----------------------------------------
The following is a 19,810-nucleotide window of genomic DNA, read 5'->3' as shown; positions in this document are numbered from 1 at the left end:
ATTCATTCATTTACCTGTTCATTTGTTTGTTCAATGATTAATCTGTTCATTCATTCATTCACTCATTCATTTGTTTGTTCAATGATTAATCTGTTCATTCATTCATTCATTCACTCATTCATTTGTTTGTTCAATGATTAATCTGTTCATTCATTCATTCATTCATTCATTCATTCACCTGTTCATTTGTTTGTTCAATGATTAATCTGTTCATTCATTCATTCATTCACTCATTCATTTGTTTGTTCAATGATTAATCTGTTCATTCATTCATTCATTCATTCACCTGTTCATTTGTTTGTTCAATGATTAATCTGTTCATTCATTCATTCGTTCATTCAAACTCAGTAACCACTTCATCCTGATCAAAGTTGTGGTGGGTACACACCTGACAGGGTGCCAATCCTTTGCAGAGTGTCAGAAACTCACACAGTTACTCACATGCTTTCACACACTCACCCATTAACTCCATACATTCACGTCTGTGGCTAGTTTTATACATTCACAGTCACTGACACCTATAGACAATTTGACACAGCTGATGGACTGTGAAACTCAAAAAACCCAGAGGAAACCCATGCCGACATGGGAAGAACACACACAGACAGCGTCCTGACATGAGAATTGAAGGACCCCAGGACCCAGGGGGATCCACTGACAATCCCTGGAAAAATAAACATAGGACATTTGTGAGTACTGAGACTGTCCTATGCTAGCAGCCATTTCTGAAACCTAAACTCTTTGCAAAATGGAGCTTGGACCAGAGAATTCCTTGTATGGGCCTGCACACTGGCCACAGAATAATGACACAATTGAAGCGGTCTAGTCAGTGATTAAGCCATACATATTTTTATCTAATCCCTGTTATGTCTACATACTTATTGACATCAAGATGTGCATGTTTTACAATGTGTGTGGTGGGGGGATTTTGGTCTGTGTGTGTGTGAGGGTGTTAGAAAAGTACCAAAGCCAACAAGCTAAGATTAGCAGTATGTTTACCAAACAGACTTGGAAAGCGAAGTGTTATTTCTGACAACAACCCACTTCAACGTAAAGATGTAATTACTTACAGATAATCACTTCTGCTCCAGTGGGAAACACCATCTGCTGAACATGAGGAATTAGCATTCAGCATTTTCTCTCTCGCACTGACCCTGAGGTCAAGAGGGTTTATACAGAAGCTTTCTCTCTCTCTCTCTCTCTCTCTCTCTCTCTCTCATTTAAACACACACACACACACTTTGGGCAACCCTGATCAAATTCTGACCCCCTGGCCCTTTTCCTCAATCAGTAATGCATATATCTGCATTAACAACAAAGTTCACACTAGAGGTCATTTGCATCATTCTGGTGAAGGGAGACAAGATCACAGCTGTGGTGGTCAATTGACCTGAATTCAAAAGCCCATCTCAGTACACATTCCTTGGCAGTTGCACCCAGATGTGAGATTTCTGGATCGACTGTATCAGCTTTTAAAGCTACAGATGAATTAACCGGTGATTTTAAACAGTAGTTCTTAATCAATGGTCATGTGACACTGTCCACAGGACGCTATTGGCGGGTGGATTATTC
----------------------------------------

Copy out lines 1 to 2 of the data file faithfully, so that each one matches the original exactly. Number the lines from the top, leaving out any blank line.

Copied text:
The following is a 19,810-nucleotide window of genomic DNA, read 5'->3' as shown; positions in this document are numbered from 1 at the left end:
ATTCATTCATTTACCTGTTCATTTGTTTGTTCAATGATTAATCTGTTCATTCATTCATTCACTCATTCATTTGTTTGTTCAATGATTAATCTGTTCATTCATTCATTCATTCACTCATTCATTTGTTTGTTCAATGATTAATCTGTTCATTCATTCATTCATTCATTCATTCATTCACCTGTTCATTTGTTTGTTCAATGATTAATCTGTTCATTCATTCATTCATTCACTCATTCATTTGTTTGTTCAATGATTAATCTGTTCATTCATTCATTCATTCATTCACCTGTTCATTTGTTTGTTCAATGATTAATCTGTTCATTCATTCATTCGTTCATTCAAACTCAGTAACCACTTCATCCTGATCAAAGTTGTGGTGGGTACACACCTGACAGGGTGCCAATCCTTTGCAGAGTGTCAGAAACTCACACAGTTACTCACATGCTTTCACACACTCACCCATTAACTCCATACATTCACGTCTGTGGCTAGTTTTATACATTCACAGTCACTGACACCTATAGACAATTTGACACAGCTGATGGACTGTGAAACTCAAAAAACCCAGAGGAAACCCATGCCGACATGGGAAGAACACACACAGACAGCGTCCTGACATGAGAATTGAAGGACCCCAGGACCCAGGGGGATCCACTGACAATCCCTGGAAAAATAAACATAGGACATTTGTGAGTACTGAGACTGTCCTATGCTAGCAGCCATTTCTGAAACCTAAACTCTTTGCAAAATGGAGCTTGGACCAGAGAATTCCTTGTATGGGCCTGCACACTGGCCACAGAATAATGACACAATTGAAGCGGTCTAGTCAGTGATTAAGCCATACATATTTTTATCTAATCCCTGTTATGTCTACATACTTATTGACATCAAGATGTGCATGTTTTACAATGTGTGTGGTGGGGGGATTTTGGTCTGTGTGTGTGTGAGGGTGTTAGAAAAGTACCAAAGCCAACAAGCTAAGATTAGCAGTATGTTTACCAAACAGACTTGGAAAGCGAAGTGTTATTTCTGACAACAACCCACTTCAACGTAAAGATGTAATTACTTACAGATAATCACTTCTGCTCCAGTGGGAAACACCATCTGCTGAACATGAGGAATTAGCATTCAGCATTTTCTCTCTCGCACTGACCCTGAGGTCAAGAGGGTTTATACAGAAGCTTTCTCTCTCTCTCTCTCTCTCTCTCTCTCTCTCTCATTTAAACACACACACACACACTTTGGGCAACCCTGATCAAATTCTGACCCCCTGGCCCTTTTCCTCAATCAGTAATGCATATATCTGCATTAACAACAAAGTTCACACTAGAGGTCATTTGCATCATTCTGGTGAAGGGAGACAAGATCACAGCTGTGGTGGTCAATTGACCTGAATTCAAAAGCCCATCTCAGTACACATTCCTTGGCAGTTGCACCCAGATGTGAGATTTCTGGATCGACTGTATCAGCTTTTAAAGCTACAGATGAATTAACCGGTGATTTTAAACAGTAGTTCTTAATCAATGGTCATGTGACACTGTCCACAGGACGCTATTGGCGGGTGGATTATTC